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Trip Takes a Downturn for Fading Trail Blazers

April 27, 2001|MARK HEISLER

Soemone paid $89.7 million for this?.

This was going to be the biggest game of the Portland Trail Blazers' season, according to the Trail Blazers, which shows you just what kind of season it has been for them.

It wasn't quite that last-ditch, backs-against-the-wall, no-tomorrow, gut check they were planning. Try a 106-88 rout by the Lakers, who took a 2-0 lead in this series that hasn't turned out to be their worst nightmare, after all.

The Trail Blazers' high-priced roster went out in style. Unfortunately, it was Trail Blazer style, with Rasheed Wallace ejected for getting two technical fouls, and Dale Davis for throwing elbows.

This is only a best-of-five series so the Trail Blazers' next game is going to be really big.

"How high is the mountain you have to climb?" someone asked Trail Blazer Coach Mike Dunleavy after the game.

"Bigger than you, big fellow," said Dunleavy, with a rare grin. "You take them one at a time but you're talking about winning three."

A lot has changed in a year . . . or in the Lakers' case, two weeks.

A year ago, the Lakers led the Trail Blazers by 24 points in Game 1 of the Western finals and beat them by 15 . . . after which the Trail Blazers came back to lead Game 2 by 30 and win it by 29.

The Trail Blazers then went on to force a Game 7 here, and to lead by 15 in the fourth quarter, before the Lakers pulled off their improbable rally.

Not that they ever needed to face the Trail Blazers again in another playoff series, much less in the opening round.

First lesson of history: This isn't last year.

The Trail Blazers had spent the last three days summoning all their resources. They were ensconced in a swank hotel at the corner of Wilshire and Rodeo in Beverly Hills and many of them had their wives along. Local prices being what they are, the husbands must have been glad they were getting NBA pay, or that game day finally arrived.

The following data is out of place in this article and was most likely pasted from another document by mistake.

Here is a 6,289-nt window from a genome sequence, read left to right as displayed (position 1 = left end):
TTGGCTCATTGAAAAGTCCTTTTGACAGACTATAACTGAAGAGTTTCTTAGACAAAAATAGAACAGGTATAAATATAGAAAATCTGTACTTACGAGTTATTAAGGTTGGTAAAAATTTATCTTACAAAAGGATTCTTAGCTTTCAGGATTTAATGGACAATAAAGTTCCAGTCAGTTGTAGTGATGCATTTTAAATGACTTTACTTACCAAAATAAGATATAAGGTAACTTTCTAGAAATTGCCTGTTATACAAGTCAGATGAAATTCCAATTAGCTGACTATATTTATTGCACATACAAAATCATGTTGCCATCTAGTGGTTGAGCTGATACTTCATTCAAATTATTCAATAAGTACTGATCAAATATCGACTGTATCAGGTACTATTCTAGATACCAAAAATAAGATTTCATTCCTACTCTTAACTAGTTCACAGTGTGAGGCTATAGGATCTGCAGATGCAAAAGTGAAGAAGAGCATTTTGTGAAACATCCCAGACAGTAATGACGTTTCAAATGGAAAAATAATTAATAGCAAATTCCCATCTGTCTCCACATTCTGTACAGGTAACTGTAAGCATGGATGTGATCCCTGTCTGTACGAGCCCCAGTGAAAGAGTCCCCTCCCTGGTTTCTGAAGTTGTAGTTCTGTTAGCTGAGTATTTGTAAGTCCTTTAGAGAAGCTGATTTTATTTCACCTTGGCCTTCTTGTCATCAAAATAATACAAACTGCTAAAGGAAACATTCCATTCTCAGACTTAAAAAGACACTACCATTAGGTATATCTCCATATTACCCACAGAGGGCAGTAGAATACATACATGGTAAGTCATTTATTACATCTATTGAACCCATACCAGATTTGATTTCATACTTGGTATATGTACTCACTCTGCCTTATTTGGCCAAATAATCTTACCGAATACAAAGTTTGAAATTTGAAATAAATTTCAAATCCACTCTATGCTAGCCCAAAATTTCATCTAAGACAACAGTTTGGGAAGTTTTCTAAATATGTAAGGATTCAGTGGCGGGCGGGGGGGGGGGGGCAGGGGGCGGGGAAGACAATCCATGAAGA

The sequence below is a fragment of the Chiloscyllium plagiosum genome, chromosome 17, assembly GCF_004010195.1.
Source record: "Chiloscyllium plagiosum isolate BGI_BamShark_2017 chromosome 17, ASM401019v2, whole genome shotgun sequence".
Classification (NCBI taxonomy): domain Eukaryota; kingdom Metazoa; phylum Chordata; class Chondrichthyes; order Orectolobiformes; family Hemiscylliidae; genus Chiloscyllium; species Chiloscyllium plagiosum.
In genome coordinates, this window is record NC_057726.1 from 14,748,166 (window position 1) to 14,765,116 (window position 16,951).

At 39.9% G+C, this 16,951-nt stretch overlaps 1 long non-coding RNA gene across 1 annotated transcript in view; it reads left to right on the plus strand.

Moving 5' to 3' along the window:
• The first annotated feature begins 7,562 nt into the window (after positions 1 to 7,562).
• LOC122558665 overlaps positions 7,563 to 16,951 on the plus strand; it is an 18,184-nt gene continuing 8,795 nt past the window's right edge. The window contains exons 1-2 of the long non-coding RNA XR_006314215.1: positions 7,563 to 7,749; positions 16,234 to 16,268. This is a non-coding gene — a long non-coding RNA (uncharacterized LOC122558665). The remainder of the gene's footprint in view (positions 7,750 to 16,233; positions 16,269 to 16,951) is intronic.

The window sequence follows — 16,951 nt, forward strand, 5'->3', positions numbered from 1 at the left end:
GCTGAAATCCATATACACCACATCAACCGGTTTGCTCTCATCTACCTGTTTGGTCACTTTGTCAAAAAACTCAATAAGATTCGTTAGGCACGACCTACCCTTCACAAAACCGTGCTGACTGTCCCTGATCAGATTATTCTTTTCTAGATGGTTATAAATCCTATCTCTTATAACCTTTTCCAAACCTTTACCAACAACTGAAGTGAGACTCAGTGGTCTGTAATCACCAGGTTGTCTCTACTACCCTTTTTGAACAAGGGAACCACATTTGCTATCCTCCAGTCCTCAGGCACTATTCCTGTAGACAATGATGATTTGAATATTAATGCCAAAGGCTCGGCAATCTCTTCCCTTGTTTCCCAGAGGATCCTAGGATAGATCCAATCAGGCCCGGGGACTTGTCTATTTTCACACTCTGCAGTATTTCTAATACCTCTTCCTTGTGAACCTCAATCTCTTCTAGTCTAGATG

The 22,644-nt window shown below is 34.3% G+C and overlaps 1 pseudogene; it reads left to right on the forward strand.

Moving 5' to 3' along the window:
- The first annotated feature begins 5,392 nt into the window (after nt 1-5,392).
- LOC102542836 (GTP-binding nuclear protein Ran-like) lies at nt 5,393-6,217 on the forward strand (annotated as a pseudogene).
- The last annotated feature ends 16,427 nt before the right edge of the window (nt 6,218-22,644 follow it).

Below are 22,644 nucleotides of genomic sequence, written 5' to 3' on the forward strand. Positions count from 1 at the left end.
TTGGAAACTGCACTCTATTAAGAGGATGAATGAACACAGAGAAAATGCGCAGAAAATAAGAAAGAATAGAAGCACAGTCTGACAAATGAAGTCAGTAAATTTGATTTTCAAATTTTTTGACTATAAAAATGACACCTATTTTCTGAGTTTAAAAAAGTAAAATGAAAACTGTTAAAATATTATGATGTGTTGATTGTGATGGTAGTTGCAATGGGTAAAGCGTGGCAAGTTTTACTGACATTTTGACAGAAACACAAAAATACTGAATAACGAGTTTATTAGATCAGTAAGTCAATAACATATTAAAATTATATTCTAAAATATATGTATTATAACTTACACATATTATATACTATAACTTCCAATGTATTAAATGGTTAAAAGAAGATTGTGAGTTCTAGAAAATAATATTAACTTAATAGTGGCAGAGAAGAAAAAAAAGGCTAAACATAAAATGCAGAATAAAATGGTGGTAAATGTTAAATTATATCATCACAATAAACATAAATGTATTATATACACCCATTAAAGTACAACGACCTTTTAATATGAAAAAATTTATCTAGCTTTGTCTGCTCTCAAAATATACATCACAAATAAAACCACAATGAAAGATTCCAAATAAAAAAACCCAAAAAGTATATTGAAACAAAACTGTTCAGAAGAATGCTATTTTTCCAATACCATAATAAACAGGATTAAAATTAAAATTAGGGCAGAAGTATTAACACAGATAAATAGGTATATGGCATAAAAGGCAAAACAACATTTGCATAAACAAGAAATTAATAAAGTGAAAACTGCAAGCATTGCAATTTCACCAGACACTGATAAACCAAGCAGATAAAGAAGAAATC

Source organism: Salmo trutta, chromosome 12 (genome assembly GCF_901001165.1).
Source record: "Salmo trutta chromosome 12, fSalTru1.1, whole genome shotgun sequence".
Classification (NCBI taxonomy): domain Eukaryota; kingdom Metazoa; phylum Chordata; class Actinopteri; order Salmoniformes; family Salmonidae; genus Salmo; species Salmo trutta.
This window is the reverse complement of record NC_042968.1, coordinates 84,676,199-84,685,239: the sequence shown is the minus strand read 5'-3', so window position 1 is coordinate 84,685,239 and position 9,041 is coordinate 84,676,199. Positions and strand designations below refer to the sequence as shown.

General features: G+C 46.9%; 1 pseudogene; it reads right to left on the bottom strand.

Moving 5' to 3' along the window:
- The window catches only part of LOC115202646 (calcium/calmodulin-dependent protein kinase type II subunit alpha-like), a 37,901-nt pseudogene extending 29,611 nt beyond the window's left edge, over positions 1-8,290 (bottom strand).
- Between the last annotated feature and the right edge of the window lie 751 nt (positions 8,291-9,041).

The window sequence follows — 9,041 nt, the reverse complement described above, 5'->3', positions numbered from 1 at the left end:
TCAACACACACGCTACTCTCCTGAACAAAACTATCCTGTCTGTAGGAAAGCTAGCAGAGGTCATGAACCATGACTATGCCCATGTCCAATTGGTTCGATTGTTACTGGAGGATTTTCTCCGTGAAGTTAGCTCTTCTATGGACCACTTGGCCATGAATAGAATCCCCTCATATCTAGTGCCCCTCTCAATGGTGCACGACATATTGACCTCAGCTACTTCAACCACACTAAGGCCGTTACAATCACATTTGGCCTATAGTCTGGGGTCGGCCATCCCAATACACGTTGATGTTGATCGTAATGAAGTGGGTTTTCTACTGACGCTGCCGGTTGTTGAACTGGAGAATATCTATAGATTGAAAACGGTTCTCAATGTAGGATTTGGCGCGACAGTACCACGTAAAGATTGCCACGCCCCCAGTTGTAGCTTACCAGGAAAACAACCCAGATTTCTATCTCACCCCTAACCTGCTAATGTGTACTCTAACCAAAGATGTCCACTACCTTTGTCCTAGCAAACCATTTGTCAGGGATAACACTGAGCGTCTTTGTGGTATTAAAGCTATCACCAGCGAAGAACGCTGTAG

As far as basketball went, it was actually a quiet time for the Trail Blazers, with no intramural fights or suspensions.

Scottie Pippen did complain that he was wasting away in Dunleavy's offense.

Dunleavy then broke down the game film and counted Pippen's touches in Game 1--41 in all, which didn't sound like Pippen had been frozen out.

"He had touches early and we leave it up to him to be aggressive or not aggressive," Dunleavy said. "I'm not going to go back and forth with him.

"Yeah, the first two possessions of the game weren't called for him but after that, it's the flow of the game."

There was also the furor in which Pippen sneered at Kobe Bryant's rib injury, suggesting Bryant invented it to "be like Mike."

Not that Dunleavy thought it was a tad overblown, but when his reserve center, Antonio Harvey, limped into the dressing room before Thursday's game because of back spasms, Dunleavy suggested, grinning, "He wants to be like Mike."

So much for the laughs.

The Trail Blazers started out well enough, grabbing a 27-19 lead while Bryant went to the bench in early foul trouble.

After that, however, the Lakers went on to outscore them, 87-61.

Of course, if the Lakers weren't exactly happy to see the Trail Blazers in round one, the feeling was mutual. Not that they dwelt on it, but the Trail Blazers knew this could happen.

"I definitely think they got a little momentum," Damon Stoudamire said this week. " . . . Everybody's kind of found themselves within what the system is. Everybody knows their role. . . .

"What can you say? Obviously, you got Shaq [O'Neal] and Kobe but there in that fourth quarter [of Game 1] when they hit us with that run, it was Brian Shaw hitting a three, Derek [Fisher] hitting a shot, Rick Fox hitting a shot. And these are guys--they know where their opportunities are coming from. They know their spots on the floor and they know exactly when their opportunities were going to come. . . .

"I mean, they [O'Neal and Bryant] are a tough tandem to deal with, obviously, because they're capable of putting up 70 points in a game against you. What they've done, they've been able to create so many mismatches that you've got to go and double-team them. That leaves the floor wide open for guys to shoot the ball. . . .

"The way they've played over the last couple weeks of the season, it's kind of scary to think if they would have had Glen Rice around here, spotting up, shooting them threes. That would have been, shhhoot. . . .

"They're playing well but we've been in this situation before and it's not nothing that we can't overcome."

Let's just say, if the Trail Blazers do overcome, it'll make last spring's Laker comeback look like a bunt.

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